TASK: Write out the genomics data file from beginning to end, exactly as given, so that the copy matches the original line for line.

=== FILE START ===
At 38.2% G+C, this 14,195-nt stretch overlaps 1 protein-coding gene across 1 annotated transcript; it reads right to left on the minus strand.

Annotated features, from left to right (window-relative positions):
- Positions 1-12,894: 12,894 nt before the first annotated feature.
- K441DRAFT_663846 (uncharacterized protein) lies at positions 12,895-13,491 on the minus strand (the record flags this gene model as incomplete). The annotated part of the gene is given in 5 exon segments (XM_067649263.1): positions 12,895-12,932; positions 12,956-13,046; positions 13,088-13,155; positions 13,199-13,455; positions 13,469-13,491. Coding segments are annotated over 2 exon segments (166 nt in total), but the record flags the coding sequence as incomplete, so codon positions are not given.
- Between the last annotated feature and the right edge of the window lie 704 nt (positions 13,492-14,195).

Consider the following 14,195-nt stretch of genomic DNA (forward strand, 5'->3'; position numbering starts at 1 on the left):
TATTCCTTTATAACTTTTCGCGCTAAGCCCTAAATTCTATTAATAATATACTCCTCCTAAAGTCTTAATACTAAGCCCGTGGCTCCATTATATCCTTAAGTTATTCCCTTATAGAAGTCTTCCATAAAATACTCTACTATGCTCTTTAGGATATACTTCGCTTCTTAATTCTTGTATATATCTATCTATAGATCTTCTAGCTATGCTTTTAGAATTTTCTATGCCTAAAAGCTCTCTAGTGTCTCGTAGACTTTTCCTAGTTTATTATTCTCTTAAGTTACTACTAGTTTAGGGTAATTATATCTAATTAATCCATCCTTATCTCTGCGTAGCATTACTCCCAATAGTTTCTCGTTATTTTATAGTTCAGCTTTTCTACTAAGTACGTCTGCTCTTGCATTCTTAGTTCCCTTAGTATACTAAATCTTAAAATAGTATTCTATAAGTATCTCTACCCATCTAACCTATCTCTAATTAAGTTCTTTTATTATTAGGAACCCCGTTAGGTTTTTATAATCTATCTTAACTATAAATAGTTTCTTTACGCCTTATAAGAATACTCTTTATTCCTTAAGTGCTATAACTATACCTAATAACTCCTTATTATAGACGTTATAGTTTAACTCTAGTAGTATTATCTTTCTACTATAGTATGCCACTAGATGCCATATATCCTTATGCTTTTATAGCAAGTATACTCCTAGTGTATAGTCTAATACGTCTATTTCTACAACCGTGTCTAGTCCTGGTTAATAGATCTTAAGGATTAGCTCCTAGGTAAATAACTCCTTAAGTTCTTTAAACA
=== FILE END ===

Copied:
At 38.2% G+C, this 14,195-nt stretch overlaps 1 protein-coding gene across 1 annotated transcript; it reads right to left on the minus strand.

Annotated features, from left to right (window-relative positions):
- Positions 1-12,894: 12,894 nt before the first annotated feature.
- K441DRAFT_663846 (uncharacterized protein) lies at positions 12,895-13,491 on the minus strand (the record flags this gene model as incomplete). The annotated part of the gene is given in 5 exon segments (XM_067649263.1): positions 12,895-12,932; positions 12,956-13,046; positions 13,088-13,155; positions 13,199-13,455; positions 13,469-13,491. Coding segments are annotated over 2 exon segments (166 nt in total), but the record flags the coding sequence as incomplete, so codon positions are not given.
- Between the last annotated feature and the right edge of the window lie 704 nt (positions 13,492-14,195).

Consider the following 14,195-nt stretch of genomic DNA (forward strand, 5'->3'; position numbering starts at 1 on the left):
TATTCCTTTATAACTTTTCGCGCTAAGCCCTAAATTCTATTAATAATATACTCCTCCTAAAGTCTTAATACTAAGCCCGTGGCTCCATTATATCCTTAAGTTATTCCCTTATAGAAGTCTTCCATAAAATACTCTACTATGCTCTTTAGGATATACTTCGCTTCTTAATTCTTGTATATATCTATCTATAGATCTTCTAGCTATGCTTTTAGAATTTTCTATGCCTAAAAGCTCTCTAGTGTCTCGTAGACTTTTCCTAGTTTATTATTCTCTTAAGTTACTACTAGTTTAGGGTAATTATATCTAATTAATCCATCCTTATCTCTGCGTAGCATTACTCCCAATAGTTTCTCGTTATTTTATAGTTCAGCTTTTCTACTAAGTACGTCTGCTCTTGCATTCTTAGTTCCCTTAGTATACTAAATCTTAAAATAGTATTCTATAAGTATCTCTACCCATCTAACCTATCTCTAATTAAGTTCTTTTATTATTAGGAACCCCGTTAGGTTTTTATAATCTATCTTAACTATAAATAGTTTCTTTACGCCTTATAAGAATACTCTTTATTCCTTAAGTGCTATAACTATACCTAATAACTCCTTATTATAGACGTTATAGTTTAACTCTAGTAGTATTATCTTTCTACTATAGTATGCCACTAGATGCCATATATCCTTATGCTTTTATAGCAAGTATACTCCTAGTGTATAGTCTAATACGTCTATTTCTACAACCGTGTCTAGTCCTGGTTAATAGATCTTAAGGATTAGCTCCTAGGTAAATAACTCCTTAAGTTCTTTAAACA